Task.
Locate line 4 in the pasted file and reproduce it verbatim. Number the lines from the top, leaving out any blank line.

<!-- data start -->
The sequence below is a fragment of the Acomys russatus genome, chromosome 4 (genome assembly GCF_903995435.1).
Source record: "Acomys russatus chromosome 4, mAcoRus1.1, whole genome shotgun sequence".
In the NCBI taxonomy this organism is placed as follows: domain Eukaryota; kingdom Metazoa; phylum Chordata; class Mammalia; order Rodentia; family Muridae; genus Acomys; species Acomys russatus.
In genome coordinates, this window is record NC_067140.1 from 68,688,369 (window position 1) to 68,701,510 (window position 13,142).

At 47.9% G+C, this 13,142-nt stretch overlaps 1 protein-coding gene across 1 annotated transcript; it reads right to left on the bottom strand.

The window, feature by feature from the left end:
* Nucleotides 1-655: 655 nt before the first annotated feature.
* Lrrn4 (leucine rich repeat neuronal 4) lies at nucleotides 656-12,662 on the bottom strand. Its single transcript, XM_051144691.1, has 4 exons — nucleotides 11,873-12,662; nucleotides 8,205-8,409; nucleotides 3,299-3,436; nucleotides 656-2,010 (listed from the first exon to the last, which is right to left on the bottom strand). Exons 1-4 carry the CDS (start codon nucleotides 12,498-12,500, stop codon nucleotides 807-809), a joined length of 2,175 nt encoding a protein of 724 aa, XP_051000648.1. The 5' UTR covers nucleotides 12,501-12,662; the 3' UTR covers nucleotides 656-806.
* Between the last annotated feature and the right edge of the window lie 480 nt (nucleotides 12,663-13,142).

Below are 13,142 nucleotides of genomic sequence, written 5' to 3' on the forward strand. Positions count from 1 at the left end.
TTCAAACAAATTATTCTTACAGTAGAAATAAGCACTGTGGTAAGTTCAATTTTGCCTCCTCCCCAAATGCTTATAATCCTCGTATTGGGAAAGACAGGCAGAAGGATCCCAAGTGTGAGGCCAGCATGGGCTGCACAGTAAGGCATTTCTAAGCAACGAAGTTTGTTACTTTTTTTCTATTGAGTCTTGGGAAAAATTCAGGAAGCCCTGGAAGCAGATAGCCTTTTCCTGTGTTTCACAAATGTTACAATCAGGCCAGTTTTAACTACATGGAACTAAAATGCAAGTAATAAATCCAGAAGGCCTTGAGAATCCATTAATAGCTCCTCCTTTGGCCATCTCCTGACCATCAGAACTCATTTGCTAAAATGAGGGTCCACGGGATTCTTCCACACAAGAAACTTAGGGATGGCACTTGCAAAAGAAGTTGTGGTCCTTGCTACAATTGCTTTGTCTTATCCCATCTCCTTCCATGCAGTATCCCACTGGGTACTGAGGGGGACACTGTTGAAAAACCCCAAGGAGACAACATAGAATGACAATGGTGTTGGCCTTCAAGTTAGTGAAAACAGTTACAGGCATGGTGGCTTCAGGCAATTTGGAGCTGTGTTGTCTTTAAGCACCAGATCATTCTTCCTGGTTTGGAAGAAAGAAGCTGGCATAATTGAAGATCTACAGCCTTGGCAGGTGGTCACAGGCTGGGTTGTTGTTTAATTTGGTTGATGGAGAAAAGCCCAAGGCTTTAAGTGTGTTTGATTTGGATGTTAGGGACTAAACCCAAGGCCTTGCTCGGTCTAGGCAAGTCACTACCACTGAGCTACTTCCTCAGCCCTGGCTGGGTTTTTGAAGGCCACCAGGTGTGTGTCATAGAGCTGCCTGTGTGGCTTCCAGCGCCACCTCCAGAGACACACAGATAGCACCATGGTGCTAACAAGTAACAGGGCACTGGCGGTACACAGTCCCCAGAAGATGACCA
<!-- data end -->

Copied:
In genome coordinates, this window is record NC_067140.1 from 68,688,369 (window position 1) to 68,701,510 (window position 13,142).